Are you struggling to get to sleep no matter how tired you are? Or, do you wake up in the middle of the night unable to fall asleep again?

You are not alone, roughly 40 to 50% of people have trouble sleeping. Yup, that many!

Why are so many of us battling with insomnia? Well, stress is usually the most common reason for not sleeping, but it is definitely not the only one. Some surprising lifestyle habits can get in the way of a good night’s sleep. The room you’re sleeping in, what you’ve done that day and even how early you’ve turned in, can all interfere with your snooze ability. A study from St Lawrence University in the US. shows that people sleeping in messy rooms take longer to fall asleep!

Here’s the thing, despite the fact that you’re dead tired due to lack of sleep, insomnia can cause a host of health conditions if left untreated. Insufficient sleep affects your mood, judgement, memory and focus. In fact, less than 7 hours of sleep every day will increase your cortisol, blood sugar, and insulin levels which in turn will increase your appetite and make your body store fat. Yikes!

The good news is that sleep can be restored with a few lifestyle changes.

Try these tips to promote a good night’s sleep:

  • Take a warm bath or read a few pages from a good book before bedtime.
  • Stick to a regular sleep schedule. Support your biological clock by going to bed and getting up at the same time every day, including weekends. This will help you to get back to a regular sleep rhythm.
  • Avoid naps. If you feel that you have to take a nap, limit it to 30 minutes before 3 pm.
  • Review your medications. Beta-blockers (prescribed for high blood pressure) may cause insomnia; so can SSRI’s (antidepressants). Write down every drug and supplement that you take and have your doctor evaluate how they may be affecting your sleep.
  • Exercise, but not within 4 hours of bedtime. Working out – especially cardio – improves the length and quality of your sleep. That said, 30 minutes of vigorous exercise keeps your body temperature elevated for about 4 hours, inhibiting sleep. When your body begins to cool down, however, it signals your brain to release sleep-inducing melatonin, making you drowsy.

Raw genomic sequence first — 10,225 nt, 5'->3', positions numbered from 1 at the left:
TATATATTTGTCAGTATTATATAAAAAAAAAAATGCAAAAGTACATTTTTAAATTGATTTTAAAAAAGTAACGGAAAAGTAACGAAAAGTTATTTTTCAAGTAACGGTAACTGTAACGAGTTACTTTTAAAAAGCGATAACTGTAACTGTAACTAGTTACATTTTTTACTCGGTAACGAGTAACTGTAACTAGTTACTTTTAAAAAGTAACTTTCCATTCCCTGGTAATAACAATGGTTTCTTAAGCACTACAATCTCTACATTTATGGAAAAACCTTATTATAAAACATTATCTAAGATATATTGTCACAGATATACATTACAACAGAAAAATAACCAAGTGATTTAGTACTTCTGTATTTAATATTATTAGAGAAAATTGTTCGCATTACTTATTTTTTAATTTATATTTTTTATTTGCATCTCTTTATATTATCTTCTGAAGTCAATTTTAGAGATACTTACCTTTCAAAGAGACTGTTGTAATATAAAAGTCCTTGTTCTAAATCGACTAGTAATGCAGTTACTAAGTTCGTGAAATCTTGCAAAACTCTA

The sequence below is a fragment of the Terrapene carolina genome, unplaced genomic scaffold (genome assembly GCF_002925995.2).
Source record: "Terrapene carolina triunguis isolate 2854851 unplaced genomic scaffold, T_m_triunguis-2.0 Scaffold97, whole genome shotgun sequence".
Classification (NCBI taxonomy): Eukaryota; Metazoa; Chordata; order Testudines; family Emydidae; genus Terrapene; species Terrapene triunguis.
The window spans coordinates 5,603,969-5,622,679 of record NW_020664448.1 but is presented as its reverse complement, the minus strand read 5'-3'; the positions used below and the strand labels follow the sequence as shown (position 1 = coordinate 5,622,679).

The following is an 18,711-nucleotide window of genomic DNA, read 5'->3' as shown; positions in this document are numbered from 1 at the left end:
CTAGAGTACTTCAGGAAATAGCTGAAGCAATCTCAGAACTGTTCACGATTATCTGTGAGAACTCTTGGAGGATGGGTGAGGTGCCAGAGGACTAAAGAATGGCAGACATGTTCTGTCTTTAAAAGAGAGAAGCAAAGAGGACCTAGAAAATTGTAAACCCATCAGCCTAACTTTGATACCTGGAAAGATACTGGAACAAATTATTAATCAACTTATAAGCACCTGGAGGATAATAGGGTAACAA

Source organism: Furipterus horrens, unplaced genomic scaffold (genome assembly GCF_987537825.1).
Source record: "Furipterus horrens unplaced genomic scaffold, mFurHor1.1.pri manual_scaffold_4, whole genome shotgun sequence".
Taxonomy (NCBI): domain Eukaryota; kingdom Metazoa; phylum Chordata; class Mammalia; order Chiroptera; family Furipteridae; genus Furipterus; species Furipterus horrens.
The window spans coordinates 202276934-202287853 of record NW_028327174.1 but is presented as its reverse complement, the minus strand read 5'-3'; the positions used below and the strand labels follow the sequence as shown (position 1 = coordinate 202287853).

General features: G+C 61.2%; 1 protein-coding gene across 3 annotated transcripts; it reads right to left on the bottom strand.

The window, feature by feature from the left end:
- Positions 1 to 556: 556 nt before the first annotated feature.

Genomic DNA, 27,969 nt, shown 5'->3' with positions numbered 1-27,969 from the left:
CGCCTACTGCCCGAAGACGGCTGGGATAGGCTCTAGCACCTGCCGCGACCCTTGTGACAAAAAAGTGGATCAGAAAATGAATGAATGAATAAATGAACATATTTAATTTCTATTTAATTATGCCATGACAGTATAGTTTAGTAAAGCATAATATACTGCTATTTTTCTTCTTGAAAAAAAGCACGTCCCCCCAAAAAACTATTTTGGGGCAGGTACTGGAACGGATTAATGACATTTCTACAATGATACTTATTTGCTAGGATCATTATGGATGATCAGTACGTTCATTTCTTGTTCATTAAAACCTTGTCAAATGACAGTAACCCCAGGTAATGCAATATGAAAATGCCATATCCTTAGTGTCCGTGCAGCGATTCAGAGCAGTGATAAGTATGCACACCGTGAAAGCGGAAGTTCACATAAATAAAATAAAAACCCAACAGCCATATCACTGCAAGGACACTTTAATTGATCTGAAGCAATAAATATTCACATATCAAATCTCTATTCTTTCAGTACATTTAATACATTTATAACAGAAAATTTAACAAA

• Cut caffeine after 2 pm. Coffee, tea and cola are stimulants and stays in your system for about 8 hours.
  • Don’t take water to bed – it’s a trigger to your body to wake up for a drink.
  • Write down your woes. Can’t turn off your mind? Jot down your concerns and the steps you can take to solve them. Once your concerns are converted into some kind of action plan, you’ll rest easier.
  • Turn on the white noise. A low-level soothing noise will help you to tune out disturbances and help you to fall asleep and stay asleep; e.g. a fan or soothing music.
  • Consider kicking out furry bed mates. More than half of people who sleep with their pets say the animals disturb their slumber.
  • Avoid using your bed for anything other than sleep or sex.

If you have tried all of the above lifestyle changes and still suffer from insomnia, contact your health practitioner.

Source: www.webmd.com, www.helpguide.org, www.prevention.com, Fairlady July 2019 issue, www.indiatimes.com, www.drugs.com

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DISCLAIMER: The information on this website is for educational purposes only, and is not intended as medical advice, diagnosis or treatment. If you are experiencing symptoms or need health advice, please consult a healthcare professional.